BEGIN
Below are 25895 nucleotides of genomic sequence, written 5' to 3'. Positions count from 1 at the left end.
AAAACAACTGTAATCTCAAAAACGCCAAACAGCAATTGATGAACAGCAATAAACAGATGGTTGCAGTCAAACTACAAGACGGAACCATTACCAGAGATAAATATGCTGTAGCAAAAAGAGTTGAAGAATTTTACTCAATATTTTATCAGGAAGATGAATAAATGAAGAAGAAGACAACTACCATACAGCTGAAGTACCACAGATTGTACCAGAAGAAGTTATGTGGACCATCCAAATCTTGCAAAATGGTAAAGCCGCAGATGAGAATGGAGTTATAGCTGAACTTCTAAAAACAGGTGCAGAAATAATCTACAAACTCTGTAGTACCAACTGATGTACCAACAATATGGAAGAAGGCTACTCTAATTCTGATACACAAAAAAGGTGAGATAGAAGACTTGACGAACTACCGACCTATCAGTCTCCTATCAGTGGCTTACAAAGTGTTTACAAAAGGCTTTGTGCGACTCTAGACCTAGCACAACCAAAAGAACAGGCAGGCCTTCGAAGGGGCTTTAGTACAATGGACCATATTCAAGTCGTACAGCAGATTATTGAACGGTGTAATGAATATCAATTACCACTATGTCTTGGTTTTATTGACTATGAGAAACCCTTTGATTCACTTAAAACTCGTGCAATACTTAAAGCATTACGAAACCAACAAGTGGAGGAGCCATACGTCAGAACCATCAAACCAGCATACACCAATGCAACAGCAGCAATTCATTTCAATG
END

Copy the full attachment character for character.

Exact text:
Below are 25895 nucleotides of genomic sequence, written 5' to 3'. Positions count from 1 at the left end.
AAAACAACTGTAATCTCAAAAACGCCAAACAGCAATTGATGAACAGCAATAAACAGATGGTTGCAGTCAAACTACAAGACGGAACCATTACCAGAGATAAATATGCTGTAGCAAAAAGAGTTGAAGAATTTTACTCAATATTTTATCAGGAAGATGAATAAATGAAGAAGAAGACAACTACCATACAGCTGAAGTACCACAGATTGTACCAGAAGAAGTTATGTGGACCATCCAAATCTTGCAAAATGGTAAAGCCGCAGATGAGAATGGAGTTATAGCTGAACTTCTAAAAACAGGTGCAGAAATAATCTACAAACTCTGTAGTACCAACTGATGTACCAACAATATGGAAGAAGGCTACTCTAATTCTGATACACAAAAAAGGTGAGATAGAAGACTTGACGAACTACCGACCTATCAGTCTCCTATCAGTGGCTTACAAAGTGTTTACAAAAGGCTTTGTGCGACTCTAGACCTAGCACAACCAAAAGAACAGGCAGGCCTTCGAAGGGGCTTTAGTACAATGGACCATATTCAAGTCGTACAGCAGATTATTGAACGGTGTAATGAATATCAATTACCACTATGTCTTGGTTTTATTGACTATGAGAAACCCTTTGATTCACTTAAAACTCGTGCAATACTTAAAGCATTACGAAACCAACAAGTGGAGGAGCCATACGTCAGAACCATCAAACCAGCATACACCAATGCAACAGCAGCAATTCATTTCAATG